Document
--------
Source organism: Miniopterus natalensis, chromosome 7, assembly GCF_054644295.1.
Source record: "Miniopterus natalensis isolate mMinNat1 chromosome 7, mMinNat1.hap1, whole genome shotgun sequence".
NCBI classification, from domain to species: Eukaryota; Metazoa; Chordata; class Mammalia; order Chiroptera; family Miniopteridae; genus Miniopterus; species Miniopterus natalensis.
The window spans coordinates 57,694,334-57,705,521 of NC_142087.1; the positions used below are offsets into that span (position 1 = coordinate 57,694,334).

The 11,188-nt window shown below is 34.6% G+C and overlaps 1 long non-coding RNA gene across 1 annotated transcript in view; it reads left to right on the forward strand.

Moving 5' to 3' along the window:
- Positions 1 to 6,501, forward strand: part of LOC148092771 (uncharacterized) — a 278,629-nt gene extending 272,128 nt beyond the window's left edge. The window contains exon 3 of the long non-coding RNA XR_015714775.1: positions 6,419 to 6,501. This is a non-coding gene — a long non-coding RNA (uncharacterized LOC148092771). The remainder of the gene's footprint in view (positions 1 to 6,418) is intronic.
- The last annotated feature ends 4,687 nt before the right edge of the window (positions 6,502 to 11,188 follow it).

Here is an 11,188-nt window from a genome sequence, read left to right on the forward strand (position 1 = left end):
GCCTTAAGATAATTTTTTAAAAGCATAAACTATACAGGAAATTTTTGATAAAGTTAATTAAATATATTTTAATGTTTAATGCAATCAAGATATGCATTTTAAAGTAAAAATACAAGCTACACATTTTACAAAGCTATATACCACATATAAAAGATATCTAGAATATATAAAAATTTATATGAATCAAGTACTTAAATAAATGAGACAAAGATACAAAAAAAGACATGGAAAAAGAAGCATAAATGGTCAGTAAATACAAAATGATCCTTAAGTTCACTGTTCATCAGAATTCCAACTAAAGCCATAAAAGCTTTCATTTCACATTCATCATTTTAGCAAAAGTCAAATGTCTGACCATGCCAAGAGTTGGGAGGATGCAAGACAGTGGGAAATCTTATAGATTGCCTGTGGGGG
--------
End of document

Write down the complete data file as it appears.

Source organism: Miniopterus natalensis, chromosome 7, assembly GCF_054644295.1.
Source record: "Miniopterus natalensis isolate mMinNat1 chromosome 7, mMinNat1.hap1, whole genome shotgun sequence".
NCBI classification, from domain to species: Eukaryota; Metazoa; Chordata; class Mammalia; order Chiroptera; family Miniopteridae; genus Miniopterus; species Miniopterus natalensis.
The window spans coordinates 57,694,334-57,705,521 of NC_142087.1; the positions used below are offsets into that span (position 1 = coordinate 57,694,334).

The 11,188-nt window shown below is 34.6% G+C and overlaps 1 long non-coding RNA gene across 1 annotated transcript in view; it reads left to right on the forward strand.

Moving 5' to 3' along the window:
- Positions 1 to 6,501, forward strand: part of LOC148092771 (uncharacterized) — a 278,629-nt gene extending 272,128 nt beyond the window's left edge. The window contains exon 3 of the long non-coding RNA XR_015714775.1: positions 6,419 to 6,501. This is a non-coding gene — a long non-coding RNA (uncharacterized LOC148092771). The remainder of the gene's footprint in view (positions 1 to 6,418) is intronic.
- The last annotated feature ends 4,687 nt before the right edge of the window (positions 6,502 to 11,188 follow it).

Here is an 11,188-nt window from a genome sequence, read left to right on the forward strand (position 1 = left end):
GCCTTAAGATAATTTTTTAAAAGCATAAACTATACAGGAAATTTTTGATAAAGTTAATTAAATATATTTTAATGTTTAATGCAATCAAGATATGCATTTTAAAGTAAAAATACAAGCTACACATTTTACAAAGCTATATACCACATATAAAAGATATCTAGAATATATAAAAATTTATATGAATCAAGTACTTAAATAAATGAGACAAAGATACAAAAAAAGACATGGAAAAAGAAGCATAAATGGTCAGTAAATACAAAATGATCCTTAAGTTCACTGTTCATCAGAATTCCAACTAAAGCCATAAAAGCTTTCATTTCACATTCATCATTTTAGCAAAAGTCAAATGTCTGACCATGCCAAGAGTTGGGAGGATGCAAGACAGTGGGAAATCTTATAGATTGCCTGTGGGGG